A people is a group of people defined as a social entity by the majority of the people in an area or country. A people may be ethnic, cultural, linguistic, national, religious, political, philosophical, or economic groups defined by members of a community to interact with one another. People can also be classified by race, language, caste, tribe, color, ethnicity, national origin, age, or sexual identity. The groups most likely to have a common interest and to identify with each other and to maintain a common bond, although there are exceptions to these general principles.
People may be grouped together on the basis of physical characteristics such as race or nationality, color, or language or on the basis of social class. In some ways, human beings are biologically more related than anything else because they are part of a genealogical network that traces its origins back to our ancestry, which was recorded in the genetic material of our ancestors. Thus, a group of human beings that share a certain genetic trait, such as skin pigment, can be regarded as a collective people as well.
However, when people refer collectively to all the people of a certain country, nationality, ethnic group, or linguistic grouping, this is known as nationhood. A nation, as defined in the etymology example, refers to the state or territory where a people lives or resides. Nation-lessness refers to the lack of a particular state or territory. Within a nation, there may be several distinctively different peoples who, while belonging to the same ethnic group or nation, may have lived separately for centuries or even millennia. For instance, there are nations within China, Japan, Korea, Vietnam, and a host of others.
All peoples, whether individually or collectively, tend to see themselves as members of a group or community based on the shared characteristics shared by their group. This may be based on language, culture, religion, or a combination of these or other traits. However, some ethnic groups are thought of as separate from other ethnic groups not because they are geographically smaller or more isolated, but because the people within them differ culturally and socially from the people of neighboring areas. Within a nation, there are sometimes varying definitions of a social class or group. These categories are used to classify the membership of an ethnic group into separate classes, or sub-groups, depending on the etymology of the term, which comes from the root word for brow.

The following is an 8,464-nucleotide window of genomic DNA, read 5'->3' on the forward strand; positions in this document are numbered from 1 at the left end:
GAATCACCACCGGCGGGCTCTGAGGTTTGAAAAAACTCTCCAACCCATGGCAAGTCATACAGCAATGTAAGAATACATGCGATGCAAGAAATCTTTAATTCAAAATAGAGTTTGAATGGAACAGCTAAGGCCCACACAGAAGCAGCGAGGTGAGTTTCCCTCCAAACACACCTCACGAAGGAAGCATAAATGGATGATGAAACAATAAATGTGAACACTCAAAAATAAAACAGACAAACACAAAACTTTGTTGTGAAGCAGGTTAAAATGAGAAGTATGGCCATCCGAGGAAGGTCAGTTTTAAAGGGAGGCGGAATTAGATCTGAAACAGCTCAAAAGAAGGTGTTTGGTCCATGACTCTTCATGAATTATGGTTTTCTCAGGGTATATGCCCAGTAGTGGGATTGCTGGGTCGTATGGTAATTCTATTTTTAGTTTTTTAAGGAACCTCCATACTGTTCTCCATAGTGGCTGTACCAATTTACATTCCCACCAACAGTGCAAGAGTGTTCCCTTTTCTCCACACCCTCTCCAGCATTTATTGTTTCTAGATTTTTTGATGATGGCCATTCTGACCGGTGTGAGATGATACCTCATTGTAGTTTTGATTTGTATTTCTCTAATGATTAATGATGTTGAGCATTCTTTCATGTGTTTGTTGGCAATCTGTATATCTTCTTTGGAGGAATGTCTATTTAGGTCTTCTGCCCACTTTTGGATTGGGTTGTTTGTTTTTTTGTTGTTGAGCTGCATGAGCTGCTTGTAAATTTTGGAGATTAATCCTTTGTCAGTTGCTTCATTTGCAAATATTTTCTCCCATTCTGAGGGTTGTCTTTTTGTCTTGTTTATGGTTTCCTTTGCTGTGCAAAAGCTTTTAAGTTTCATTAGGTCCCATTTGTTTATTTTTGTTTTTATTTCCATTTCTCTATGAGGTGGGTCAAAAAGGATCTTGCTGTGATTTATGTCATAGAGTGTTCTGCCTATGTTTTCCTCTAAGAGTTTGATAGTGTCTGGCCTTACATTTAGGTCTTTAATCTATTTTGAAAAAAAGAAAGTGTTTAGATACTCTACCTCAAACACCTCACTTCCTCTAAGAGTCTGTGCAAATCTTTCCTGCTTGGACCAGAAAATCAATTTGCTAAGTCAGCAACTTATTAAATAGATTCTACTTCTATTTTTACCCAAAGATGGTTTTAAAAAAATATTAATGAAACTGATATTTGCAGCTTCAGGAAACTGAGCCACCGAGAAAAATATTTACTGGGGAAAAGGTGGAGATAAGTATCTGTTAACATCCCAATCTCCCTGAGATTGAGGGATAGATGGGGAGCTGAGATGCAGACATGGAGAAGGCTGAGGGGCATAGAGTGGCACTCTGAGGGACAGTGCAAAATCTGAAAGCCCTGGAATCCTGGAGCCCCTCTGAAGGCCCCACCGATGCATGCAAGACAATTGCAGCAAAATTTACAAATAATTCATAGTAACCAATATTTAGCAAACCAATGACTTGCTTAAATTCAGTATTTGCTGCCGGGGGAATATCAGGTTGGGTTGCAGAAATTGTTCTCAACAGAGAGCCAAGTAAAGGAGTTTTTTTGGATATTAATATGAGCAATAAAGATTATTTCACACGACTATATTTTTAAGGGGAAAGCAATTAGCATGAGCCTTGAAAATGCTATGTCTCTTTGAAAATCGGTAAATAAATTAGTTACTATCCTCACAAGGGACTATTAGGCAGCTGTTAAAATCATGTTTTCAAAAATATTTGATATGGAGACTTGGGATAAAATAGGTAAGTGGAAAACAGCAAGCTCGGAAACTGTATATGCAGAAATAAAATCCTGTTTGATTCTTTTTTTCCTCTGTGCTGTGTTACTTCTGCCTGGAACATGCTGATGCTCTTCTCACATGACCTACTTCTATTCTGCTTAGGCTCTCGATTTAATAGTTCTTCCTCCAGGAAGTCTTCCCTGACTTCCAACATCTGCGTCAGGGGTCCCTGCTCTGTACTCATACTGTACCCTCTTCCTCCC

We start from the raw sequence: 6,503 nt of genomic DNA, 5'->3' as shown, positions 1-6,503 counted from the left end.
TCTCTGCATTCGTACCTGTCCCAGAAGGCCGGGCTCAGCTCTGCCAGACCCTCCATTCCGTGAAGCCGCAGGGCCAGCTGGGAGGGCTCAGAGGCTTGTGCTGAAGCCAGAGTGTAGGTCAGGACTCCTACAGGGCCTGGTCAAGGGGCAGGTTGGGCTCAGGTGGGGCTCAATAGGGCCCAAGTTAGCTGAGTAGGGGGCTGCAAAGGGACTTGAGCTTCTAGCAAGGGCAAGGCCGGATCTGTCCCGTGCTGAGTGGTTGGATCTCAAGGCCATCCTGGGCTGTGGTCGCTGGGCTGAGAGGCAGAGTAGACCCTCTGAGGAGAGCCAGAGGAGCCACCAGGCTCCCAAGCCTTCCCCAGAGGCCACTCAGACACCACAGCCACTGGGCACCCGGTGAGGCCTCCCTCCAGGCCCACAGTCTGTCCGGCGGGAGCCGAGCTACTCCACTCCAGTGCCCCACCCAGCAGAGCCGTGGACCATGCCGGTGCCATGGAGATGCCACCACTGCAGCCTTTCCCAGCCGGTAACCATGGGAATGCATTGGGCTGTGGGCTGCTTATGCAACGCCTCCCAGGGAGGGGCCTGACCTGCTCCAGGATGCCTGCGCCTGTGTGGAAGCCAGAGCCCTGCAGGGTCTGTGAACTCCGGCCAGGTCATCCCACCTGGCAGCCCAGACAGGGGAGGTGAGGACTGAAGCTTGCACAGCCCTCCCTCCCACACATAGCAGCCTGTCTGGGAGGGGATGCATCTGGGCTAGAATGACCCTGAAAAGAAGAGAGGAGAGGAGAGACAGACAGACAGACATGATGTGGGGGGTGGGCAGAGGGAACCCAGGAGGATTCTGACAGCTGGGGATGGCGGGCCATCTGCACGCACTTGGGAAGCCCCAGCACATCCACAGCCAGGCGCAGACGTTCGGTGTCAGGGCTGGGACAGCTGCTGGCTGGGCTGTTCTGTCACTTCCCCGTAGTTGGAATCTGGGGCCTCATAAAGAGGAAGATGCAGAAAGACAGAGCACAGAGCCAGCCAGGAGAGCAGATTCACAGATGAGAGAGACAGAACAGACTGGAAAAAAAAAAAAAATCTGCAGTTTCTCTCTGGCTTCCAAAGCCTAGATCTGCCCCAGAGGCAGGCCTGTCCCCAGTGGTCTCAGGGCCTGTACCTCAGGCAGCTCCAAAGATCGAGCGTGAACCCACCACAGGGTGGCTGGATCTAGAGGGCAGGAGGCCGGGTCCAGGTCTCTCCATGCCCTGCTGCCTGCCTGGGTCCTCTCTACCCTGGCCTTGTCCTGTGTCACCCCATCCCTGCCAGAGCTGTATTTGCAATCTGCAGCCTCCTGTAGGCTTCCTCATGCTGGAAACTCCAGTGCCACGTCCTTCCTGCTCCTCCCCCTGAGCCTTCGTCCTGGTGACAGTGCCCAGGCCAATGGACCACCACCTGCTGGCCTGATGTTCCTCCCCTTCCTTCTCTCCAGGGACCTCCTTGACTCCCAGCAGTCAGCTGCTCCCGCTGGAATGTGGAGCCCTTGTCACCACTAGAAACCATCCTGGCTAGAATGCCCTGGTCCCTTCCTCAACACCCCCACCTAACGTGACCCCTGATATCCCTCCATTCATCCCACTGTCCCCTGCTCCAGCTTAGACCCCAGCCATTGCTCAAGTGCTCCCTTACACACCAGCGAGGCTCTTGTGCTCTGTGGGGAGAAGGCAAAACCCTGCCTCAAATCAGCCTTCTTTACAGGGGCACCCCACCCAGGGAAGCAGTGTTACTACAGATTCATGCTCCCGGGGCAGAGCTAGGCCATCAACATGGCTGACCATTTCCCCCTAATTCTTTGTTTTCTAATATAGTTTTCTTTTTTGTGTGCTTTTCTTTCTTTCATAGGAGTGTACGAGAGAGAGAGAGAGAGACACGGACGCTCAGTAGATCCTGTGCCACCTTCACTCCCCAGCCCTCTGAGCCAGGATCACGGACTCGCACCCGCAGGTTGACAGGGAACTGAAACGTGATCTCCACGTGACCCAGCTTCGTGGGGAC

Different types of communities or groups exist today in North Africa, Asia, Central America, and South America. In each of these cases, the people refer to themselves as a community or group, often with specific reference to its own government or social hierarchy. For instance, the indigenous peoples of the Amazon rainforests tend to call themselves tribes, while the Basque people commonly refer to themselves as Cantones, or “people of the small lakes”. Some ethnic groups have been known to call themselves by epitomes, which are shorter forms of peoples’ names derived from other places or cultures; such as Italian Cypriot and Greek Ionian, and so on.
The etymology of peoples’ names points to their separation, though ethnic identity is also based on related traits of physical appearance and behavior. Thus, Chinese people may call themselves either the Chinese or Koreans, though technically they are one group. Similarly, within a country, there can be a wide variety of peoples who call themselves by different names that do not refer to their class or group. These can include groups such as Scots, Irish, and Portuguese. Similarly, within a political entity, national identities can be identified by the social grouping a person belongs to and by their political party.